HOMEBREW Digest #194 Tue 04 July 1989

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		Rob Gardner, Digest Coordinator

  Re:  Homebrew Digest #191 (July 01, 1989) (Paul Perlmutter)
  Bleach, etc. (ROSS)
  disinfectants ("1107-CD&I/VIRUS DISEASES")
  Brewing Odds and Ends... ("Lance "Satchmo" Smith")

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---------------------------------------------------------------------- Date: Mon, 3 Jul 89 09:49:51 mdt From: Paul Perlmutter <paul at heaven> Subject: Re: Homebrew Digest #191 (July 01, 1989) > After 11 years of brewing, I use only hop flowers, and > avoid pellets when I can. .... > I do this because I'm really into the noble aromatics, and it sure shows > up in a fresh bale of kent goldings! I am currently living in Bristol, England and recently took a tour of the main Courage brewery here, where they brew the beer for their casks. (Their brewery for bottled beer is located east of Redding.) Their casks are used to pump their famous "Directors Bitters" which is one of the most popular beers in England. I actually didn't learn too much, because their process is so automated, and so spread out over the country. However, I did find out something interesting in regards to using hop pellets versus fresh hop flowers. They use exclusively hop pellets because they are so easy to handle, store so well, and are so convenient to ship. They found (according to their very knowledgable staff) that fresh hop pellets are not in any way inferior to fresh hop pellets. After the tour, they invited us to join them in their hospitality suite, an old gorgeous pub, across the street from the main building. The pub is for guests of Courage brewery only, and is quite posh. They have Courage Director's on tap (of course) and I had some superb beer. It was fresh and delicious! Paul Perlmutter Return to table of contents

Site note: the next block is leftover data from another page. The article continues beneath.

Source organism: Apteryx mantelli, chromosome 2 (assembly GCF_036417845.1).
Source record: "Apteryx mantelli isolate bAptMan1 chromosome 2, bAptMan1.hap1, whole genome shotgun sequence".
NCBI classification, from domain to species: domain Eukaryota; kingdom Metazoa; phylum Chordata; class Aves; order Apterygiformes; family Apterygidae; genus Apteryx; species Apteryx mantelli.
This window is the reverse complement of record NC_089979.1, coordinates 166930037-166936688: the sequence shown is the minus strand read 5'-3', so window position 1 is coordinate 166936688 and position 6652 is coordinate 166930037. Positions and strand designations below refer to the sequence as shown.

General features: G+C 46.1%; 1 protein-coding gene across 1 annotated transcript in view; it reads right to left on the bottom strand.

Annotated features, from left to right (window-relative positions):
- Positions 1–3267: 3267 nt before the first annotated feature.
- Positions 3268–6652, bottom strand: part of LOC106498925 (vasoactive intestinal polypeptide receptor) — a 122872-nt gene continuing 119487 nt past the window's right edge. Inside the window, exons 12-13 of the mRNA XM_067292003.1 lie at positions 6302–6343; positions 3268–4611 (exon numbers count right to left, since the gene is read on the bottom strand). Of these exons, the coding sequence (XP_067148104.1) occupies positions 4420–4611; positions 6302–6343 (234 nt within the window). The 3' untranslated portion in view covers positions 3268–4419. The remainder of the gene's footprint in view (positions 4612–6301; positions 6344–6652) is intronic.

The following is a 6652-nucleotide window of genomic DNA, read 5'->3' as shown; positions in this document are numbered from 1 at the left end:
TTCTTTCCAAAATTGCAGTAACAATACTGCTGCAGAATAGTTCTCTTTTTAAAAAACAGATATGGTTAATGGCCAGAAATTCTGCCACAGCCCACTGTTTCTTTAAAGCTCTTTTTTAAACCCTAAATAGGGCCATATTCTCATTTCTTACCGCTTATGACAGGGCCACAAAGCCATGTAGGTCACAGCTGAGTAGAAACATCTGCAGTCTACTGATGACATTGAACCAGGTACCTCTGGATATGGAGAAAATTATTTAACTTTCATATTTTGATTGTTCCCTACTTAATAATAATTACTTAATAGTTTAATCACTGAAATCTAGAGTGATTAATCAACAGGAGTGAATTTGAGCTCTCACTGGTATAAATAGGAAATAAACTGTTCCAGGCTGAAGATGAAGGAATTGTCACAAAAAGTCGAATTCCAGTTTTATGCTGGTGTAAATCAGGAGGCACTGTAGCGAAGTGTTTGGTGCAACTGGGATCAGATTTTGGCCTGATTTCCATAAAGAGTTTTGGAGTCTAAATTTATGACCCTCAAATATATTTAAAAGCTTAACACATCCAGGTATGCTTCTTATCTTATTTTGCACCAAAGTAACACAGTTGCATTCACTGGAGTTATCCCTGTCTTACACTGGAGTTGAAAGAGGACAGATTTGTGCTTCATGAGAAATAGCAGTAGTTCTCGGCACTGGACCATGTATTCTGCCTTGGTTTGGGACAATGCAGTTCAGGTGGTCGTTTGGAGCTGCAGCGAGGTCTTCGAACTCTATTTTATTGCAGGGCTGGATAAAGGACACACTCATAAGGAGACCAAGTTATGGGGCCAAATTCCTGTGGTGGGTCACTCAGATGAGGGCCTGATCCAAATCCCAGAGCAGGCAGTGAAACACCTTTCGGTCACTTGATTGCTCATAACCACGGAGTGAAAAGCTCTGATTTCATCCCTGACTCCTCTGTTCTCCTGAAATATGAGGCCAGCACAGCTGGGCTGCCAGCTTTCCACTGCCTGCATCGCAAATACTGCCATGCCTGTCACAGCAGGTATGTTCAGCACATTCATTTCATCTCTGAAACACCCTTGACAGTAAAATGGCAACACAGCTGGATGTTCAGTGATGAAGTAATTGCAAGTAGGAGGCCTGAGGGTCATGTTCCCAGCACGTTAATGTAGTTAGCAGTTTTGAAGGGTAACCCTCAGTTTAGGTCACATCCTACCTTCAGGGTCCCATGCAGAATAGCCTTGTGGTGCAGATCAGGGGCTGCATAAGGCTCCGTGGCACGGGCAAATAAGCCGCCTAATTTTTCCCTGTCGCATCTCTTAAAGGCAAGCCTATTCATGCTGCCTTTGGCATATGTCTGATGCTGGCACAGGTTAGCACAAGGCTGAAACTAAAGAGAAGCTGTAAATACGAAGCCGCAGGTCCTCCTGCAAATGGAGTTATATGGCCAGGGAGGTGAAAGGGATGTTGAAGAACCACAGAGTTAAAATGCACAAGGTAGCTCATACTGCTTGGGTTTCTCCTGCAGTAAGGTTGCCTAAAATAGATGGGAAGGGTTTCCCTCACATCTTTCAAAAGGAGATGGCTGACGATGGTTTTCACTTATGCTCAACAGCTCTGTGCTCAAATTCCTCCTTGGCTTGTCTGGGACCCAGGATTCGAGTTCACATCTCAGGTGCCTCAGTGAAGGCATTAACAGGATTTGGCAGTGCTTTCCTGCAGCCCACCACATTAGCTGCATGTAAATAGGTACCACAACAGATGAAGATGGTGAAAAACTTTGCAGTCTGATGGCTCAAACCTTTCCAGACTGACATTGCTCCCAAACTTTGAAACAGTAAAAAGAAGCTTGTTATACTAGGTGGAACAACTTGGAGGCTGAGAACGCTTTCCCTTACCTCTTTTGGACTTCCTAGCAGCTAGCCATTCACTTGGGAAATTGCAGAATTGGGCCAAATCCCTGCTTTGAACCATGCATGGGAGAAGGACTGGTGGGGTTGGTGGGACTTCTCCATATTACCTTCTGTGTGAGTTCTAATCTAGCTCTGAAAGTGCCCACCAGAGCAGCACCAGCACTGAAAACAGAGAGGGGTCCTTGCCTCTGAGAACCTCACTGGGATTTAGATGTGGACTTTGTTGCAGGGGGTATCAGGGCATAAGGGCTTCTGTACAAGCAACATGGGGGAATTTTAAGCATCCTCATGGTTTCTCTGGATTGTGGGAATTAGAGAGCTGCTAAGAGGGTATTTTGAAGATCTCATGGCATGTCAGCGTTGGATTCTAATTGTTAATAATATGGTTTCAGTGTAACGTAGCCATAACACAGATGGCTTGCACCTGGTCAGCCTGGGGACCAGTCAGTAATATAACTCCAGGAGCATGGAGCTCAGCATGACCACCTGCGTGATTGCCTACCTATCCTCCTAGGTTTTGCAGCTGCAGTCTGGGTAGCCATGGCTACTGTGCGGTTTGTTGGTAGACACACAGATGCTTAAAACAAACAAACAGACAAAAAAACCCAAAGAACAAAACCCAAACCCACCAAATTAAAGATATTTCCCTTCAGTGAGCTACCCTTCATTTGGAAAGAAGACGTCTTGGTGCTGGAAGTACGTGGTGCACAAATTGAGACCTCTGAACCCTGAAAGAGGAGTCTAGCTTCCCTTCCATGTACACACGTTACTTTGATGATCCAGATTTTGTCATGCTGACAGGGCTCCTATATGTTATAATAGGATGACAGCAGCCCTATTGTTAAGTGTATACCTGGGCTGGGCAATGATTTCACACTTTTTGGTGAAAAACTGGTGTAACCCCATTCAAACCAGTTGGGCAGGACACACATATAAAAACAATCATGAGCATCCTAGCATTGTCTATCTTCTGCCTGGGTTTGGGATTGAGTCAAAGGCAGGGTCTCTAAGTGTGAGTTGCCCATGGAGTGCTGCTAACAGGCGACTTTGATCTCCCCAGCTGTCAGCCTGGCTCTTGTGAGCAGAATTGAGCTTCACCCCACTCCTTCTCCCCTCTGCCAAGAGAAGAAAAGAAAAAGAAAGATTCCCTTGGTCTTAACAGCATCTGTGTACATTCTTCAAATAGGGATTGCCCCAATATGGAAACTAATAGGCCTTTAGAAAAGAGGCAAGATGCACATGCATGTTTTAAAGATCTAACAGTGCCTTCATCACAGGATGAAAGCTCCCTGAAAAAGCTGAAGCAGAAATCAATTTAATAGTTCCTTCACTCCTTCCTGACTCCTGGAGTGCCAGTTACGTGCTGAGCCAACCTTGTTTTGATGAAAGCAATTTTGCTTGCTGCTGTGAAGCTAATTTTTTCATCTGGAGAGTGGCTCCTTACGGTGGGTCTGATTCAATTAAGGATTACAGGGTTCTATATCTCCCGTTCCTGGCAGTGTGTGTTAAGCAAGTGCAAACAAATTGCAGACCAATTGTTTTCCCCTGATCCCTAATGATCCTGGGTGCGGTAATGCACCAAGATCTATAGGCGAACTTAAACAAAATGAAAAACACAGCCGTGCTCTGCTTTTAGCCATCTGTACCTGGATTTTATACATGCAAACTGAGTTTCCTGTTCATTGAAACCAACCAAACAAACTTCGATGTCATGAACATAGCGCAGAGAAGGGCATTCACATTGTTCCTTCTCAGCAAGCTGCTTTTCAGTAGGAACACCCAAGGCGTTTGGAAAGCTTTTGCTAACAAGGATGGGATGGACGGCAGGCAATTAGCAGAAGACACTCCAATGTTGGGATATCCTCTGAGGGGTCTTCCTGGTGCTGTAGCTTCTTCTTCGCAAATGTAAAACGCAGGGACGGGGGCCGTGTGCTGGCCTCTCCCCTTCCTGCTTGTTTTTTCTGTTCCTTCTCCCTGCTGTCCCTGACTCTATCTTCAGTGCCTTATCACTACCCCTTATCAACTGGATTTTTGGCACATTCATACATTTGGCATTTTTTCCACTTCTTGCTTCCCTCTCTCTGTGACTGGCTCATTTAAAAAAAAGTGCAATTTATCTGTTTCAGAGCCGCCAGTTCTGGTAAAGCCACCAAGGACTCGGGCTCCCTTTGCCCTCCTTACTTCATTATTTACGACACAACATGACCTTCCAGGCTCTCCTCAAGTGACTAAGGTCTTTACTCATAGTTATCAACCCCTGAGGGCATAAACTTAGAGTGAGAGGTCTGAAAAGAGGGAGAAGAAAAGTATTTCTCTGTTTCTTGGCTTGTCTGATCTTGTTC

Date: Mon, 3 Jul 89 09:30 EDT From: ROSS at mscf.med.upenn.edu Subject: Bleach, etc. Date sent: 3-JUL-1989 09:14:14 Concerning the issues of sterilization and sanitizing. Although it has been awhile since I was in school and had a course concerning these topics, I do remember some of the important issues. The first is that time is a very important concept. Whether you are using an autoclave to heat sterilize or are using bleach, the idea is to kill the organisms that can contaminate your beer. We used to have a liquid sterilizing solution at school that students would use to sterilize some of their dental equipment with. It was constantly stressed that the instruments had to soak for a certain length of time (which allows the chemicals to do things like break apart the cell walls of the organisms). If you just dip and rinse, you might as well just rinse your stuff with sterile water. The same applies to heat sterilization where the items to be sterilized must remain in the autoclave for a certain length of time. Rinsing in itself has been proven to be a good way to clean things. When surgeons scrub for surgery, the majority of the cleansing is done mechanically (scrubbing) and by rinsing. Therefore, I doubt the effectiveness of using B-brite for 15 seconds and then rinsing. I feel that in this case it is really the rinsing that is doing the work. It also sounds (although I never used B-Brite) like B-Brite is some sort of hydrogen peroxide solution. Peroxide is something that you can buy for next to nothing at a pharmacy. I also know that it is being used in some cleaning products for soft contact lens and works quite well. Anyway, I think the bottom line is that you want to keep things as clean as possible, and often times, even without complete sterilization you can make a superb homebrew. --- Andy Ross --- Return to table of contents